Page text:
In 2016, the museum set a record for attendance, attracting 6.7 million visitors — the highest number since the museum began tracking admissions.

Forty percent of the Met's visitors in fiscal year 2016 came from New York City and the tristate area; 41 percent from 190 countries besides the United States.

Some of the less-visited wings hold some amazing surprises—from a replica of a Ming Dynasty courtyard to the façade of a bank rescued from destruction.

The Temple of Dendur

Dating back to the time of Augustus Caesar, circa 15 BC, the Temple of Dendur was a gift from Egypt to the United States in 1965. The most stunning work in the Met’s Egyptian collection, the temple occupies the bright and airy Sackler Wing, which has large skylights that illuminate the space and a pool of water meant to evoke the Nile. Up close, you can see ancient carvings and hieroglyphics on the temple's surface.

The Petrie Sculpture Court

Majestic full-body sculptures greet visitors to this European sculpture area. When you enter you can still see a wall of the original brick building by Vaux and Mould. The sculpture court features European masterpieces in marble and bronze, including works by Bernini, Canova and Rodin. Several of the statues were originally displayed in palace gardens around the world.

Beaux-arts bronze lampposts

Richard Morris Hunt designed the first major addition to the Metropolitan Museum, which includes the Great Hall, the Grand Staircase, and the Beaux-Arts façade on Fifth Avenue (though Hunt didn’t live to see construction on the façade completed). He also designed the bronze Beaux-Arts lampposts, which you might mistake for French lampposts. They highlight the European influences on 19th and early 20th century American art.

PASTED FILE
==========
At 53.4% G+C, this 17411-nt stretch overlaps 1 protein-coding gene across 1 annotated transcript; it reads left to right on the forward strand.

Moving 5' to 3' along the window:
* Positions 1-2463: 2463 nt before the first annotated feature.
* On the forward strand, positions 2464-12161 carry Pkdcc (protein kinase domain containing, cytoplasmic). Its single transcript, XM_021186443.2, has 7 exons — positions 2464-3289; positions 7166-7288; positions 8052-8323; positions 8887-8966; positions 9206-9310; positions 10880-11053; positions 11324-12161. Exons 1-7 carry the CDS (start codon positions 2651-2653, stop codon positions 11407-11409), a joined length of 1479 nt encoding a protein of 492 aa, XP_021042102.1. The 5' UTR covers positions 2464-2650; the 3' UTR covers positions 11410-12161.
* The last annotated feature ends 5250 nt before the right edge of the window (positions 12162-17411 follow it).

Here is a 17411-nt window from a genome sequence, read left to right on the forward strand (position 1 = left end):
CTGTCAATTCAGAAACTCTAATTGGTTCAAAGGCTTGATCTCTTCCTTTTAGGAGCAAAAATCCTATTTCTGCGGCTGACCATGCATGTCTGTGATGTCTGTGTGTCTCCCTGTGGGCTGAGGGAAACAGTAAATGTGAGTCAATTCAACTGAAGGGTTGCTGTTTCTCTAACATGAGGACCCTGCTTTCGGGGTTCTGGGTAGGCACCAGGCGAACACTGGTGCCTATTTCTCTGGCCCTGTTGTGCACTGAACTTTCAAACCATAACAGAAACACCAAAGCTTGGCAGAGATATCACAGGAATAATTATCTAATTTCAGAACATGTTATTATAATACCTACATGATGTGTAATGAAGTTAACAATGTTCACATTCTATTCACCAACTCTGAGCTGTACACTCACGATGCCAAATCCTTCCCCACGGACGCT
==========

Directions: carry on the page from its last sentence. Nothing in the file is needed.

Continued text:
Staircase from the Chicago Stock Exchange

Another unique decorative element that has made its way into the architecture of the Metropolitan Museum of Art is a pair of Louis Sullivan staircases that connect the first and second floors of the Engelhard Court. Sullivan was the leader of the Chicago school of architects and these copper-plated staircases decorated with natural and geometric motifs show his mature style. They were rescued from the Chicago Stock Exchange when it was razed in 1972.

Impossible statues

Check the images to see some impossible sculptures in marble that are extremely hard to reproduce. 

Sunday, June 11, 2017

Lagoon City Brechin

The 1600 acres which today make up Lagoon City Resort were previously unusable swampland. Roughly 400 years ago the surrounding area was occupied by the Indians of the Huron Nation whose capital, Cahiague, was located a few miles north of Lagoon City near what is currently the town of Warminster. At that time, the population of the Huron people exceeded 20,000 and was believed to be the largest concentration of Indians in all of North America.